In the 1973 Constitution, the National Territory of Philippines is described in Article 1, Section 1 as “the national territory comprises the Philippine archipelago, with all the islands and waters embraced therein, and all the other territories belonging to the Philippines by historic or legal title, including the territorial sea, the air space, the subsoil, the seabed, the insular shelves, and the submarine areas over which the Philippines has sovereignty or jurisdiction. The waters around, between, and connecting the islands of the archipelago, irrespective of their breadth and dimensions, form part of the internal waters of the Philippines”.
The 1987 Constitution amended the first article of the 1973 Constitution and removed the italicized phrase, “and all other territories belonging to the Philippines by historic right or legal title”, that rightfully belongs to the Sultanate of Sulu.
Assignment of Sovereignty
The Sultanate never surrendered to the Spanish colonials but had two Treaties with the Americans, the Kiram-Bates and the Kiran-Carpenter agreements.
But it would not be a Spanish or American that will cast our Muslim brothers so severe that they were virtually marginalized from the governance with the establishment of the Philippine Commonwealth. Policy toward Philippine Muslims shifted significantly. The Bureau of Non-Christian Tribes was abolished in 1936 and with it the presumption that Muslims should be governed any differently, or afforded more protections, than any other citizens of the Commonwealth.
Worse, by fiat of a mere administrative order, President Manuel L. Quezon denied recognition to any further succession to the Sultan of Sulu upon the death of Sultan Jamalul Kiram II, assuming such will abolish the Sultanate.
This change in attitude was accompanied by a new policy outlook – the economic development of Mindanao is to serve the nation as a whole. Not yet satisfied, he began ordering Christian migration into traditionally Muslim regions, without the benefit of what we now call social preparation.
This is one aspect where Quezon failed miserably. They never stopped the Sultanate line, assemblying the Ruma Bechara, or Council of Elders, each time a vacancy occurred electing the rightful replacement.
The animosity between Imperial Manila and the Muslim population would however turned 180 degrees into a glorious moment on September 11, 1962.
On that day, President Diosdado Macapagal formally accepted the assignment of sovereignty of the Philippines over territory of North Borneo, specifically Sabah, from His Highness Sultan Esmail Kiram, acting with the advice and authority given by the Ruma Bechara in a Resolution dated August 29, 1962 fully authorizing the government of the Philippines to recover Sabah on tha basis of its legal and historic rights.
Macapagal delegated the signing of the historic document to his vice president and secretary of foreign Affairs, Emmanuel Pelaez.
The diplomatic road arrived at its logical conclusion in the Manila Accord, signed jointly by Presidents Diosdado Macapagal, President Soekarno of Indonesia and Prime Minister Tungku Adul Rahman on July 31, 1963.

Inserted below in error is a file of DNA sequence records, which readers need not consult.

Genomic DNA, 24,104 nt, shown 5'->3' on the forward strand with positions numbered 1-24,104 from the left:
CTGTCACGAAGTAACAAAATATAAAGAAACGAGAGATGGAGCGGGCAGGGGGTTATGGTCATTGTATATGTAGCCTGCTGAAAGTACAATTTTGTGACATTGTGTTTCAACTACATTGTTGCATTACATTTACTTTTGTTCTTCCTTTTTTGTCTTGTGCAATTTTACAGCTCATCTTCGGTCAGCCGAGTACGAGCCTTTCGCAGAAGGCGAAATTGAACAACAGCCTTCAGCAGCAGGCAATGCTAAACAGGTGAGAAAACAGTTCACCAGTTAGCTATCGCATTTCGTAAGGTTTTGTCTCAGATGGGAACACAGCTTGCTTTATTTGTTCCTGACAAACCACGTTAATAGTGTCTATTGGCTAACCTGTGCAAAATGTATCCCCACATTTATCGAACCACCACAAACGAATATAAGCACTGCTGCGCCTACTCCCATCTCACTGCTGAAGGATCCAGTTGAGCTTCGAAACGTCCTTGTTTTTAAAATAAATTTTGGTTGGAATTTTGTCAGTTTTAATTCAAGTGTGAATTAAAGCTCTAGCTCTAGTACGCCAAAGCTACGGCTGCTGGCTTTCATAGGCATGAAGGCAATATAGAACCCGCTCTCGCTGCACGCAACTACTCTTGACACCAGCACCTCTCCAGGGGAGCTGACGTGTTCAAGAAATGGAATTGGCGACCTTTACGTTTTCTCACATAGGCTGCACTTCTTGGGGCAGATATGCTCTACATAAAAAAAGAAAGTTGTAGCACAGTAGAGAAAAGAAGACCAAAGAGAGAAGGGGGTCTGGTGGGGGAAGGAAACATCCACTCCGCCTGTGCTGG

The Manila Accord with the Joint Statement, and the Agreement relating to the implementation of the Manila Accord were registered and published after their entry into force had been transmitted to the Secretary-General of the United Nations by the Government of the Republic of the Philippines on December 30, 1965 and October 24, 1967, respectively.
Such compliance with Article 80 of the Vienna Convention on the Law of Treaties (1969) puts the matter under the jurisdiction of the International Court of Justice for decision, unless the parties by common consent could agree to submit the dispute to arbitration.
The Sultanate of Sulu, is therefore appealing to President Rodrigo Roa Duterte to enforce our claim to Sabah in accordance with our submissions to the United Nations.
If the Republic of the Philippines will not endeavor to do so, the Sultanate of Sulu, being a de facto state, can pursue a second wave of the homecoming action of the Royal Security Force of the Sultanate, that was first implemented by the late Sultan Jamalul Kiram III leading to a standoff at Lahad Datu, Sabah On February 11, 2013.
The Sultanate has it security force at bay but if fully aware that may have violent implications and may distract international support,
On my advice to the its Secretary-General Abraham Idjirani, the Sultanate can instead proceed to a peaceful route enforcing its own sovereignty by invoking its protectorate status with China, based on a Treaty of Independent Tributary States which the Sultan Paduka Batara signed with Emperor Yongle in 1405, confirmed by the Sultan’s formal visit to Beijing in 1417.
But this could mean dismemberment of our Republic as we now know it, unless the Philippine goes into a federal form of government, since this avenue would in effect include more than just a symbolic claim to self-determination as its reunion of with North Borneo will engender a sustainable economy for the Sultanate.
This probability is imminent because in 1939, the Sultanate of Sulu and North Borneo was already included in a map showing The Great Renaissance of the Chinese Nation, here reproduced for the benefit of the global public.
Thus to prevent any complications, the President of the Philippines must now act with dispatch and deliberateness to seek justice not just for our Muslim brethren but for the entire nation.
The Sultanate has executed a special power of attorney to the Philippine government to pursue the claim before the International Court of Justice.
The next move belongs to President Duterte, who promised the electorate in May 2016, that he will pursue the Philippine claim to Sabah.